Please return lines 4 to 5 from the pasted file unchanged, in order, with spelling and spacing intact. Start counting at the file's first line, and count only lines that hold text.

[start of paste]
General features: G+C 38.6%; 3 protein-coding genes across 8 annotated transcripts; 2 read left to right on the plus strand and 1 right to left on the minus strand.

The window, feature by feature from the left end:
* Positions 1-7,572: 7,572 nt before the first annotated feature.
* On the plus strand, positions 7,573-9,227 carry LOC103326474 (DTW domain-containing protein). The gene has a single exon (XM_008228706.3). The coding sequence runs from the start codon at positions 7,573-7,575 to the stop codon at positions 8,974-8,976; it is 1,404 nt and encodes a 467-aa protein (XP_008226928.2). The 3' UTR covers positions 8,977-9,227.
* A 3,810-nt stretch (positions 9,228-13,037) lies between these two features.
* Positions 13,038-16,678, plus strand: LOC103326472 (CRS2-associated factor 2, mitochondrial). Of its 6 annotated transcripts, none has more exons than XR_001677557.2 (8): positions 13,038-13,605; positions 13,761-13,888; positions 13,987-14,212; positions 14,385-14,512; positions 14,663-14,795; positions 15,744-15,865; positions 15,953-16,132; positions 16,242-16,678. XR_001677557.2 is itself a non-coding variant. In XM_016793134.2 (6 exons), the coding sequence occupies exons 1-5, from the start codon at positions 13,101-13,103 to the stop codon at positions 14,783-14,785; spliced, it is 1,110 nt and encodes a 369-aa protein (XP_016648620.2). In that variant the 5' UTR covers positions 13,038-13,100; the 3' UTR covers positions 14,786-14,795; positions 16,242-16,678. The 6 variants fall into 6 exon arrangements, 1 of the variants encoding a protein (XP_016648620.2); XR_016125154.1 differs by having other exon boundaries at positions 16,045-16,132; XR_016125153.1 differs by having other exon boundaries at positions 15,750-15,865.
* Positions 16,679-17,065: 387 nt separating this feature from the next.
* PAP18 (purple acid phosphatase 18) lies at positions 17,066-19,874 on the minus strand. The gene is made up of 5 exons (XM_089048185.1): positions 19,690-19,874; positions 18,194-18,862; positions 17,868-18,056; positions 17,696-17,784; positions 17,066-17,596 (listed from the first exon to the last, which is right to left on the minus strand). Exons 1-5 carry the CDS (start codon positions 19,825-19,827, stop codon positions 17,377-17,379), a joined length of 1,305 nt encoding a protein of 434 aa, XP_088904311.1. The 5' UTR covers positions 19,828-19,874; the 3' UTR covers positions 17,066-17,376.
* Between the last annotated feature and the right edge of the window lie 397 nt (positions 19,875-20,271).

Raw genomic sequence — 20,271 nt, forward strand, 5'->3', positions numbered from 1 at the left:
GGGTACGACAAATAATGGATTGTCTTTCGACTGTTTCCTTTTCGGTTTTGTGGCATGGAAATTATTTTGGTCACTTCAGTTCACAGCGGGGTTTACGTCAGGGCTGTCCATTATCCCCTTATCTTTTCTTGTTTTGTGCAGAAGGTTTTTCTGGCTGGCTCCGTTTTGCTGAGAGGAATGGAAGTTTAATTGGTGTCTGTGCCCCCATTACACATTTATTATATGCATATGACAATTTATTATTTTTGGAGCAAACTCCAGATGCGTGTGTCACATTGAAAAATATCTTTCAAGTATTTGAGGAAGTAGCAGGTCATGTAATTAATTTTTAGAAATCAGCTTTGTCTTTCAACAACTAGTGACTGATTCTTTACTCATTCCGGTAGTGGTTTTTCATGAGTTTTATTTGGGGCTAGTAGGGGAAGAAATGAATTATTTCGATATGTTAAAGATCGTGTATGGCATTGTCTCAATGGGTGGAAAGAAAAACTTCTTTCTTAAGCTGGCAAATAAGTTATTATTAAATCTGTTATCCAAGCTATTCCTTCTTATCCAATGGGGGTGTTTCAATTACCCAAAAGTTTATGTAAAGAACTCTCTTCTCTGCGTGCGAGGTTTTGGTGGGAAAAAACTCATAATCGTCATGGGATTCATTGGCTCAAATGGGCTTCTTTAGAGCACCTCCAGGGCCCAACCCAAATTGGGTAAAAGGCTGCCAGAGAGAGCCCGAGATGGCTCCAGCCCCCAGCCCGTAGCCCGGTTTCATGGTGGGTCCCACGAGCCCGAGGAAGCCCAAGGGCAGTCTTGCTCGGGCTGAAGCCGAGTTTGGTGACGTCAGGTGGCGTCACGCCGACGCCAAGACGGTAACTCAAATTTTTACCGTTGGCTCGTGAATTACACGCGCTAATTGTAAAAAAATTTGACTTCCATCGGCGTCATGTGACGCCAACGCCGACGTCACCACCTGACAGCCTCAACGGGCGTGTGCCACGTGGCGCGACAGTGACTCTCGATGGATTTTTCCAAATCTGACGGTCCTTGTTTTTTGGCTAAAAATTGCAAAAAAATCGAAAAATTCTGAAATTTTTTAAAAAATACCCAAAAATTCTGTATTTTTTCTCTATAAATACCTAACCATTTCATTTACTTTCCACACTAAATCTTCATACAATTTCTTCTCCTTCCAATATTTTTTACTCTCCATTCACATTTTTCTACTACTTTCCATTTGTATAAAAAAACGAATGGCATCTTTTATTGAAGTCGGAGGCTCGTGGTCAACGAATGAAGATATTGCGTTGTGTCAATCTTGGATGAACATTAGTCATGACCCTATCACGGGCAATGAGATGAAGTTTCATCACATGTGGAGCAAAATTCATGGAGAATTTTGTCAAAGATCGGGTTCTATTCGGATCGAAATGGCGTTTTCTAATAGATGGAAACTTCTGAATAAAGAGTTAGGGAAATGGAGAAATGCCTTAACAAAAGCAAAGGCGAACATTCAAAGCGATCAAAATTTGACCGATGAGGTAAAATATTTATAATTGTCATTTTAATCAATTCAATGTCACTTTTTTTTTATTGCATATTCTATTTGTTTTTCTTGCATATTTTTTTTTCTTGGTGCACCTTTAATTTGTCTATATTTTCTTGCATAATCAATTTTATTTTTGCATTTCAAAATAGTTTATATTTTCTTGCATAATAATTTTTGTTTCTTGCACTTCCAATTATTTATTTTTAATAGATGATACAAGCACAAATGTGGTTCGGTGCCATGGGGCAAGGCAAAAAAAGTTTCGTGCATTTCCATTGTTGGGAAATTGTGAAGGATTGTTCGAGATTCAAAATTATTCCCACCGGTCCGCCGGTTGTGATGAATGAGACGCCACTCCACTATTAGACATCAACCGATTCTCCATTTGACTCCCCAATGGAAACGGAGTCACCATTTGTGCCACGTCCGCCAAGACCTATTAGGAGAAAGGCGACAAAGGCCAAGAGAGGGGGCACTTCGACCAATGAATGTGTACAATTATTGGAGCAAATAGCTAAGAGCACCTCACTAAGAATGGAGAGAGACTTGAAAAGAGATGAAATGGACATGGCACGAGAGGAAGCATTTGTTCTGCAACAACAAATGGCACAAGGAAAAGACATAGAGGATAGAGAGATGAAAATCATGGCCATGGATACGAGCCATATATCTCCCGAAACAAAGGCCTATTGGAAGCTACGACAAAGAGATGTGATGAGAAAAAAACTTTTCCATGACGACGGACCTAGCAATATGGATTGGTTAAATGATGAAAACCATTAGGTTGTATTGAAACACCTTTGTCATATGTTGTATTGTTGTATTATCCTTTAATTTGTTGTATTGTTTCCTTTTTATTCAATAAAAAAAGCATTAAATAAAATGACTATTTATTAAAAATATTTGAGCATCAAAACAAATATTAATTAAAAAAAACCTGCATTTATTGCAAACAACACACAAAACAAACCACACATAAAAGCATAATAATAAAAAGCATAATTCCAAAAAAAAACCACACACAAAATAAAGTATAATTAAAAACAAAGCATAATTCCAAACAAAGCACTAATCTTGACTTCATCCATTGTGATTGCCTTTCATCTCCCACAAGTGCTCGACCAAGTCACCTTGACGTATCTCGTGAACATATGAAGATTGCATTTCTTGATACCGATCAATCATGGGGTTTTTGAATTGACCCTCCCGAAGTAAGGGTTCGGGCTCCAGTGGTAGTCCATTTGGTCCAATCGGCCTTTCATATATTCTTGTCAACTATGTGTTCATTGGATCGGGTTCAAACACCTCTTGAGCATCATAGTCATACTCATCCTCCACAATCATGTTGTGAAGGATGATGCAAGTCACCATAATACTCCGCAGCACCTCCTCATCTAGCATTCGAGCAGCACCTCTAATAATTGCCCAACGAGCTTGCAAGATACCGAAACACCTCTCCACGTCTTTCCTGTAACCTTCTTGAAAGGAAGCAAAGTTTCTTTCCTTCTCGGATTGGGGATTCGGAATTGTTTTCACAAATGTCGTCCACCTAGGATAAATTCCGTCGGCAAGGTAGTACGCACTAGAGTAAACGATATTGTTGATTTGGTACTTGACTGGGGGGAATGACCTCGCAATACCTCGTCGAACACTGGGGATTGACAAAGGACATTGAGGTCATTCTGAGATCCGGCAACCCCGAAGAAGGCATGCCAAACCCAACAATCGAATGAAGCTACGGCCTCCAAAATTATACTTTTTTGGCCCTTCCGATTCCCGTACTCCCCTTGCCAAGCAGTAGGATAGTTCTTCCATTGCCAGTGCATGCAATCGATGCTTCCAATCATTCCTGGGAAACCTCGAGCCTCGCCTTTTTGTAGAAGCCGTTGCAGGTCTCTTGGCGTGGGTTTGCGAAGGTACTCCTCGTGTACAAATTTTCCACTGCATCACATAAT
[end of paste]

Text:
* On the plus strand, positions 7,573-9,227 carry LOC103326474 (DTW domain-containing protein). The gene has a single exon (XM_008228706.3). The coding sequence runs from the start codon at positions 7,573-7,575 to the stop codon at positions 8,974-8,976; it is 1,404 nt and encodes a 467-aa protein (XP_008226928.2). The 3' UTR covers positions 8,977-9,227.
* A 3,810-nt stretch (positions 9,228-13,037) lies between these two features.